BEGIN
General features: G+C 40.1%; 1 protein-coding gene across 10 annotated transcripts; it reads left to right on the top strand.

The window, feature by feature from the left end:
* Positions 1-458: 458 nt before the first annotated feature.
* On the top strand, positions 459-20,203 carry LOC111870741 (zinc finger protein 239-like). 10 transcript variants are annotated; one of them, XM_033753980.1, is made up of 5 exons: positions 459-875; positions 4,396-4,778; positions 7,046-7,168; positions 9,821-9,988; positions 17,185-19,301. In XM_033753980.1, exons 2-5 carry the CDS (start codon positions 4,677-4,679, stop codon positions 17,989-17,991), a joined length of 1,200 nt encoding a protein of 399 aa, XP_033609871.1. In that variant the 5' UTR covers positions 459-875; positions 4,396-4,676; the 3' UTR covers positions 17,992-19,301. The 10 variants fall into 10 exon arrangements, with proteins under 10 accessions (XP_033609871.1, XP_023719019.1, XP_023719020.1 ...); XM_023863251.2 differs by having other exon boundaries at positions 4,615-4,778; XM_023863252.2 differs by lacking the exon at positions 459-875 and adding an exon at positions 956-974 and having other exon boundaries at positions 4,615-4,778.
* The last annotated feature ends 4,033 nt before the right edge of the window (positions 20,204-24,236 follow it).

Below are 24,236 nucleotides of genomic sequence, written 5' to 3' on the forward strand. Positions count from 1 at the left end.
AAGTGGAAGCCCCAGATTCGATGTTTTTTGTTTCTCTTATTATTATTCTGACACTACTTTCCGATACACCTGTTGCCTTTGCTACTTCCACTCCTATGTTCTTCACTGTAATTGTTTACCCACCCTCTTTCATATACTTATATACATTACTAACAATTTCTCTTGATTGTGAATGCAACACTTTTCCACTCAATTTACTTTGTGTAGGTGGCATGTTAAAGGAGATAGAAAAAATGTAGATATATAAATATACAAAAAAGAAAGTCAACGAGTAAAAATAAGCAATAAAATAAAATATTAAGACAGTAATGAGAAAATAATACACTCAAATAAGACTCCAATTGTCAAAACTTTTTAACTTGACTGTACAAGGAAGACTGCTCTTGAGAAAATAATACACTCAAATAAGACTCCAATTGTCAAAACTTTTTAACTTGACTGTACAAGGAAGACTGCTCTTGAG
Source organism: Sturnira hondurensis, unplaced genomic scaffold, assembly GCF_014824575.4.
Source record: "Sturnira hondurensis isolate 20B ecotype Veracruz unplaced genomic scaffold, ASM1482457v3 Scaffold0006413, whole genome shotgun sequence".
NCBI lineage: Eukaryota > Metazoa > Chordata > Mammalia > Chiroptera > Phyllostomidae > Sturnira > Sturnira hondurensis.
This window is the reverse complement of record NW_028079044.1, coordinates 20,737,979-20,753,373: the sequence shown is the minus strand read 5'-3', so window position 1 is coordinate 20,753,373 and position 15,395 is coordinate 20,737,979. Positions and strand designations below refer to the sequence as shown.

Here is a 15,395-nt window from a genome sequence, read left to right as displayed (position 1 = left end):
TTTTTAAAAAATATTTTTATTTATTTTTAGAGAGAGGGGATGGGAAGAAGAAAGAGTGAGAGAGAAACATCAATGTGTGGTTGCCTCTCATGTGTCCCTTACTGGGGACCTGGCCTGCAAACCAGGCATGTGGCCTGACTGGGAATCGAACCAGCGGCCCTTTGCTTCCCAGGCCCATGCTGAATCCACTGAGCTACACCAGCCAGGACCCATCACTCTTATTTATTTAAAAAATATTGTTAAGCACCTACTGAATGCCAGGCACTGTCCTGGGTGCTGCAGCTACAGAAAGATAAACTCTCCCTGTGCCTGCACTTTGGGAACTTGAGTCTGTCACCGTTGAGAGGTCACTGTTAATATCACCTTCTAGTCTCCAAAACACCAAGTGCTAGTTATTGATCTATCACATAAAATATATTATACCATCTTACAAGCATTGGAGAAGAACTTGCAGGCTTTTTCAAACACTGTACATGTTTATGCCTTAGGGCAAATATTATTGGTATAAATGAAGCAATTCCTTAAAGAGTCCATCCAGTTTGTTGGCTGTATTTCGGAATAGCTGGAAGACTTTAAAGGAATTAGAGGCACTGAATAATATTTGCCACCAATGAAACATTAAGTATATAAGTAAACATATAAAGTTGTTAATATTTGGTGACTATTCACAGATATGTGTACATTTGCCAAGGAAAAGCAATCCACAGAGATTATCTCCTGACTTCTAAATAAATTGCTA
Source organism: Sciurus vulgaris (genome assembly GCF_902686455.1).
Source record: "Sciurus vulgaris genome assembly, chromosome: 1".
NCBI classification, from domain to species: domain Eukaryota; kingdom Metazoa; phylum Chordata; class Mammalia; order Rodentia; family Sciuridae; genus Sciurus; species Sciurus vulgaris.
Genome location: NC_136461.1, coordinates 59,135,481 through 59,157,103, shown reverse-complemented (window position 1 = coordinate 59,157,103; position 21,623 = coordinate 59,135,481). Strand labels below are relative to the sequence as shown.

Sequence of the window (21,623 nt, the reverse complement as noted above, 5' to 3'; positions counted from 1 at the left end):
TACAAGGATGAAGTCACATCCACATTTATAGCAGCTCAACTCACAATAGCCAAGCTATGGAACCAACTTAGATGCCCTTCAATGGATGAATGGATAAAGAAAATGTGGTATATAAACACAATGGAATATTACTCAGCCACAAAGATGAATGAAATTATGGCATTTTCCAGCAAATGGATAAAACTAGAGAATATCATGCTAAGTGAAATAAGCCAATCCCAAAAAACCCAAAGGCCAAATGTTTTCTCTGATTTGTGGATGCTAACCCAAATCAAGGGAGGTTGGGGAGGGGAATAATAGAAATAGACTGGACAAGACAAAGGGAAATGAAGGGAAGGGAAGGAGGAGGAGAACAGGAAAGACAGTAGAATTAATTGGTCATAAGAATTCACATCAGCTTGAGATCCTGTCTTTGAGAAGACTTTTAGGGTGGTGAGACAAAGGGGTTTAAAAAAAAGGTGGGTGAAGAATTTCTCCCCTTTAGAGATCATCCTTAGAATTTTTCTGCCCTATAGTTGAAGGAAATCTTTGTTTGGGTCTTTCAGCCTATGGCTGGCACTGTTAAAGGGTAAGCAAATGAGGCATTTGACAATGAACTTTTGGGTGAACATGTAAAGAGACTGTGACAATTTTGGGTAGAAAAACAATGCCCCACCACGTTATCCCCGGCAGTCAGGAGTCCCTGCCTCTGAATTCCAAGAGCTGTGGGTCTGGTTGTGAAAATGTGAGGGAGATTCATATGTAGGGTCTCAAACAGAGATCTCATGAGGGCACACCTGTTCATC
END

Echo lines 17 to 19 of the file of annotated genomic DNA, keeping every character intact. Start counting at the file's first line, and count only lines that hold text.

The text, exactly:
Genome location: NC_136461.1, coordinates 59,135,481 through 59,157,103, shown reverse-complemented (window position 1 = coordinate 59,157,103; position 21,623 = coordinate 59,135,481). Strand labels below are relative to the sequence as shown.

Sequence of the window (21,623 nt, the reverse complement as noted above, 5' to 3'; positions counted from 1 at the left end):
TACAAGGATGAAGTCACATCCACATTTATAGCAGCTCAACTCACAATAGCCAAGCTATGGAACCAACTTAGATGCCCTTCAATGGATGAATGGATAAAGAAAATGTGGTATATAAACACAATGGAATATTACTCAGCCACAAAGATGAATGAAATTATGGCATTTTCCAGCAAATGGATAAAACTAGAGAATATCATGCTAAGTGAAATAAGCCAATCCCAAAAAACCCAAAGGCCAAATGTTTTCTCTGATTTGTGGATGCTAACCCAAATCAAGGGAGGTTGGGGAGGGGAATAATAGAAATAGACTGGACAAGACAAAGGGAAATGAAGGGAAGGGAAGGAGGAGGAGAACAGGAAAGACAGTAGAATTAATTGGTCATAAGAATTCACATCAGCTTGAGATCCTGTCTTTGAGAAGACTTTTAGGGTGGTGAGACAAAGGGGTTTAAAAAAAAGGTGGGTGAAGAATTTCTCCCCTTTAGAGATCATCCTTAGAATTTTTCTGCCCTATAGTTGAAGGAAATCTTTGTTTGGGTCTTTCAGCCTATGGCTGGCACTGTTAAAGGGTAAGCAAATGAGGCATTTGACAATGAACTTTTGGGTGAACATGTAAAGAGACTGTGACAATTTTGGGTAGAAAAACAATGCCCCACCACGTTATCCCCGGCAGTCAGGAGTCCCTGCCTCTGAATTCCAAGAGCTGTGGGTCTGGTTGTGAAAATGTGAGGGAGATTCATATGTAGGGTCTCAAACAGAGATCTCATGAGGGCACACCTGTTCATC